Yahoo surprises by appointing Google’s Mayer as CEO

Yahoo Inc picked up Google Inc’s Marissa Mayer to become its new CEO which is a surprise choice. Marissa Mayer had already established herself as an engineer with enough credentials from Silicon Valley and with her appointment, signals a new focus on technology of this struggling internet company. Thirty seven years old Mayer edged out front runner and acting CEO Ross Levinsohn to become Yahoo’s third CEO within a year. The news of Yahoo’s appointing new CEO helped in pushing up its shares up by 2% to $15.97 after the trading hours.

Yahoo further informed that Mayer would assume her role on Tuesday when the company is scheduled to report its quarterly financial results. Her appointment as a CEO brings in a new strategy to focus on web technology and products instead of beefing up online content. She is Google’s twentieth employee and is the first female engineer to led various businesses at Google that include the designing of its flagship search engine and its location and local service businesses. She was credited for picturing the simple and clean Google search interface that is still in use today and a major selling point for the web surfers.

Ms. Mayer is recognized in Silicon Valley as focused more on technology than content as opposed to Levinsohn who in just few months during his helm tried to push a strategy of strengthening the company’s online content with media partnerships. Mayer hopes to stem losses to Google and Facebook what her high profile predecessors failed to do so.

Risk increased for other sites due to Yahoo breach

The day after the hackers exposing and exploiting more than 400,000 Yahoo Inc user names and passwords by publishing them on the web had raised serious questions about the risk of breach of security that other websites may also face.  Some of the logins and clear text passwords of Hotmail, Gmail, AOL   and MSN and Live.com were among those compromised.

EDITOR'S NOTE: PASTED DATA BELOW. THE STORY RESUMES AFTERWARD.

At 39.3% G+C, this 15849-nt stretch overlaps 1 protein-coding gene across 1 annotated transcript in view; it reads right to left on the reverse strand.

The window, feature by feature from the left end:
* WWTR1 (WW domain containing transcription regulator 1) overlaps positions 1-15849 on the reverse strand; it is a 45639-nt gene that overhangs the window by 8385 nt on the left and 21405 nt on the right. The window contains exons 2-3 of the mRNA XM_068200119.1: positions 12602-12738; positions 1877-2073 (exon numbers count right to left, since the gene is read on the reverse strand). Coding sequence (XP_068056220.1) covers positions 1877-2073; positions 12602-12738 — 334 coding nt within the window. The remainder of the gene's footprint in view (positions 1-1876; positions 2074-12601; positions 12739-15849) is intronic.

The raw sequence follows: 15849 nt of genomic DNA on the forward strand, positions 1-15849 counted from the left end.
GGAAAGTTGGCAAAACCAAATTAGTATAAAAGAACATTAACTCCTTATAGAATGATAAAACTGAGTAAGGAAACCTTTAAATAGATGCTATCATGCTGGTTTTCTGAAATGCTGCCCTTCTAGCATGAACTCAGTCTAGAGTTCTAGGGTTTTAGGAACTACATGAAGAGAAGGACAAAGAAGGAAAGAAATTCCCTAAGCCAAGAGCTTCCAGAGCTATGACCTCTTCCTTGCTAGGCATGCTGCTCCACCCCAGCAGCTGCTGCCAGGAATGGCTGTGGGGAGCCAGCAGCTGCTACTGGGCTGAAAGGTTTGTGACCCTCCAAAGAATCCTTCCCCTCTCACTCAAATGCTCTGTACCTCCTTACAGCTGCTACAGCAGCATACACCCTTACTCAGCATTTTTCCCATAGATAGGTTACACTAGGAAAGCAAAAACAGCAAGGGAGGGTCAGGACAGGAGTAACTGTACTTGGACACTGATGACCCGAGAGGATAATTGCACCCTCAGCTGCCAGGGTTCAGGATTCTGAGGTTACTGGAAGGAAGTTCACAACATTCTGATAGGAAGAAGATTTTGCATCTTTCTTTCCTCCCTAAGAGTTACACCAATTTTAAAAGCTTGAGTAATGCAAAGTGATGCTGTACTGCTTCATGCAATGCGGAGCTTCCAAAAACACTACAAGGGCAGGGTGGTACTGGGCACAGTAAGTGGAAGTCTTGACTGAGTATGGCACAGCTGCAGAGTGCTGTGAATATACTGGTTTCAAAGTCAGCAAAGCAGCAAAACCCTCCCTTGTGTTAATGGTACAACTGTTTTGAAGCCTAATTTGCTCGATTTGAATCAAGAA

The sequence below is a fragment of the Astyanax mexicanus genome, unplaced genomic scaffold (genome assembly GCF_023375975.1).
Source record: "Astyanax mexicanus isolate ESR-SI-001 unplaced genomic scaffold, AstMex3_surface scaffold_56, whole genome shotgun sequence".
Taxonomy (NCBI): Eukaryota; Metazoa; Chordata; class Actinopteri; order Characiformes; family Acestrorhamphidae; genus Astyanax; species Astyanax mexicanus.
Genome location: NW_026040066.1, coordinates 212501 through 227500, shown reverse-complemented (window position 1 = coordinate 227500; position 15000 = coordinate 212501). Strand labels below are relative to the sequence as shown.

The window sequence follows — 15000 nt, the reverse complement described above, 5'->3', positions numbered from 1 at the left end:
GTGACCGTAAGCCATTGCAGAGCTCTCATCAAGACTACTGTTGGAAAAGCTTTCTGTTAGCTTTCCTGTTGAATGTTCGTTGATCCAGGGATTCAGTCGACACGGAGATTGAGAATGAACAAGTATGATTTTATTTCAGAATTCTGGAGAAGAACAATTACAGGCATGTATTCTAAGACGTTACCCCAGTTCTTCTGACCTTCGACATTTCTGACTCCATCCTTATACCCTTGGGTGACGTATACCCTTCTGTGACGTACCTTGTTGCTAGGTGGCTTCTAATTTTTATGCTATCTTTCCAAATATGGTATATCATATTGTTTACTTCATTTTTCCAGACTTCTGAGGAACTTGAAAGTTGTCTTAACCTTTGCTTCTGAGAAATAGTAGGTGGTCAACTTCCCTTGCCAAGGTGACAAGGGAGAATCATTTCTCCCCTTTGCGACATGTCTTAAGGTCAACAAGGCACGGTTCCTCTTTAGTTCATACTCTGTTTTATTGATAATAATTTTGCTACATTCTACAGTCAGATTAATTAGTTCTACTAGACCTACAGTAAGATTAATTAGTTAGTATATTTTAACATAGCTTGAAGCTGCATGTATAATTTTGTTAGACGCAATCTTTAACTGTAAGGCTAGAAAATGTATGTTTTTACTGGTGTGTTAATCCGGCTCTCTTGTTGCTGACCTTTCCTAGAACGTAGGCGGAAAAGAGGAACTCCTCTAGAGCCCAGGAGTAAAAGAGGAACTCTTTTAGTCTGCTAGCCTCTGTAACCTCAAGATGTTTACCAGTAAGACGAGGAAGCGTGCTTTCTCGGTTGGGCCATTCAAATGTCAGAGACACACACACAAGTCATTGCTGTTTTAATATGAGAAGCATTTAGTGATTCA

The security firm Rapid 7 informed that a data file published on the web contained logins and clear text passwords of Yahoo in addition to other internet service providers that included Google Inc’s Gmail and AOL as well as Microsoft Corp’s Hotmail, MSN and Live Sites.  These three companies had requested the affected users to reset their passwords.  Yahoo in turn apologized for the breach in a written statement on receiving such bad news for a company that has already lost two chief executives in a year.  Yahoo is already reeling under pressure to revive its stalled revenue growth.

Yahoo’s Interim CEO Ross Levinsohn told attendees at the Yahoo’s annual shareholder meeting on Thursday morning that he is optimistic about the company’s progress. At the same meeting, Chairman Alfred Amoroso acknowledged that Yahoo had indeed experienced a turbulent year. The breach of Yahoo’s security has drawn flack from security experts who said that a major internet firm like Yahoo must have done a better job in protecting its user data.

Facebook hits back at Yahoo

Facebook has fired the latest salvo in the ongoing patent saga between Facebook and Yahoo. The social networking site has accused Yahoo of infringing on 10 of its patents, according to a court filing. The decision comes close on the heels of Yahoo taking Facebook to court over patent infringement last month.

The move only sheds more light on the dark side of technology, where competitors continue to file claim after claim against each other for patent infringement. The patent wars have already rocked the Smartphone and Tablet space with companies such as Apple Inc, Microsoft Corp and Motorola Mobility Holdings Inc. embroiled in legal battles.

The other important aspect of Facebook’s move is the timing; the company is all set for an unprecedented initial public offering, valuing the company at up to $100 billion. People following the tech space say companies are more vulnerable to patent suits, when they coincide with IPO’s, investors analyze and think twice before investing. Having said that about Facebook, Yahoo has its own fair share of problems to deal with, the Internet giant is battling against dwindling revenue, while it’s CEO Scott Thompson is facing ire from activist hedge fund Third Point.

 

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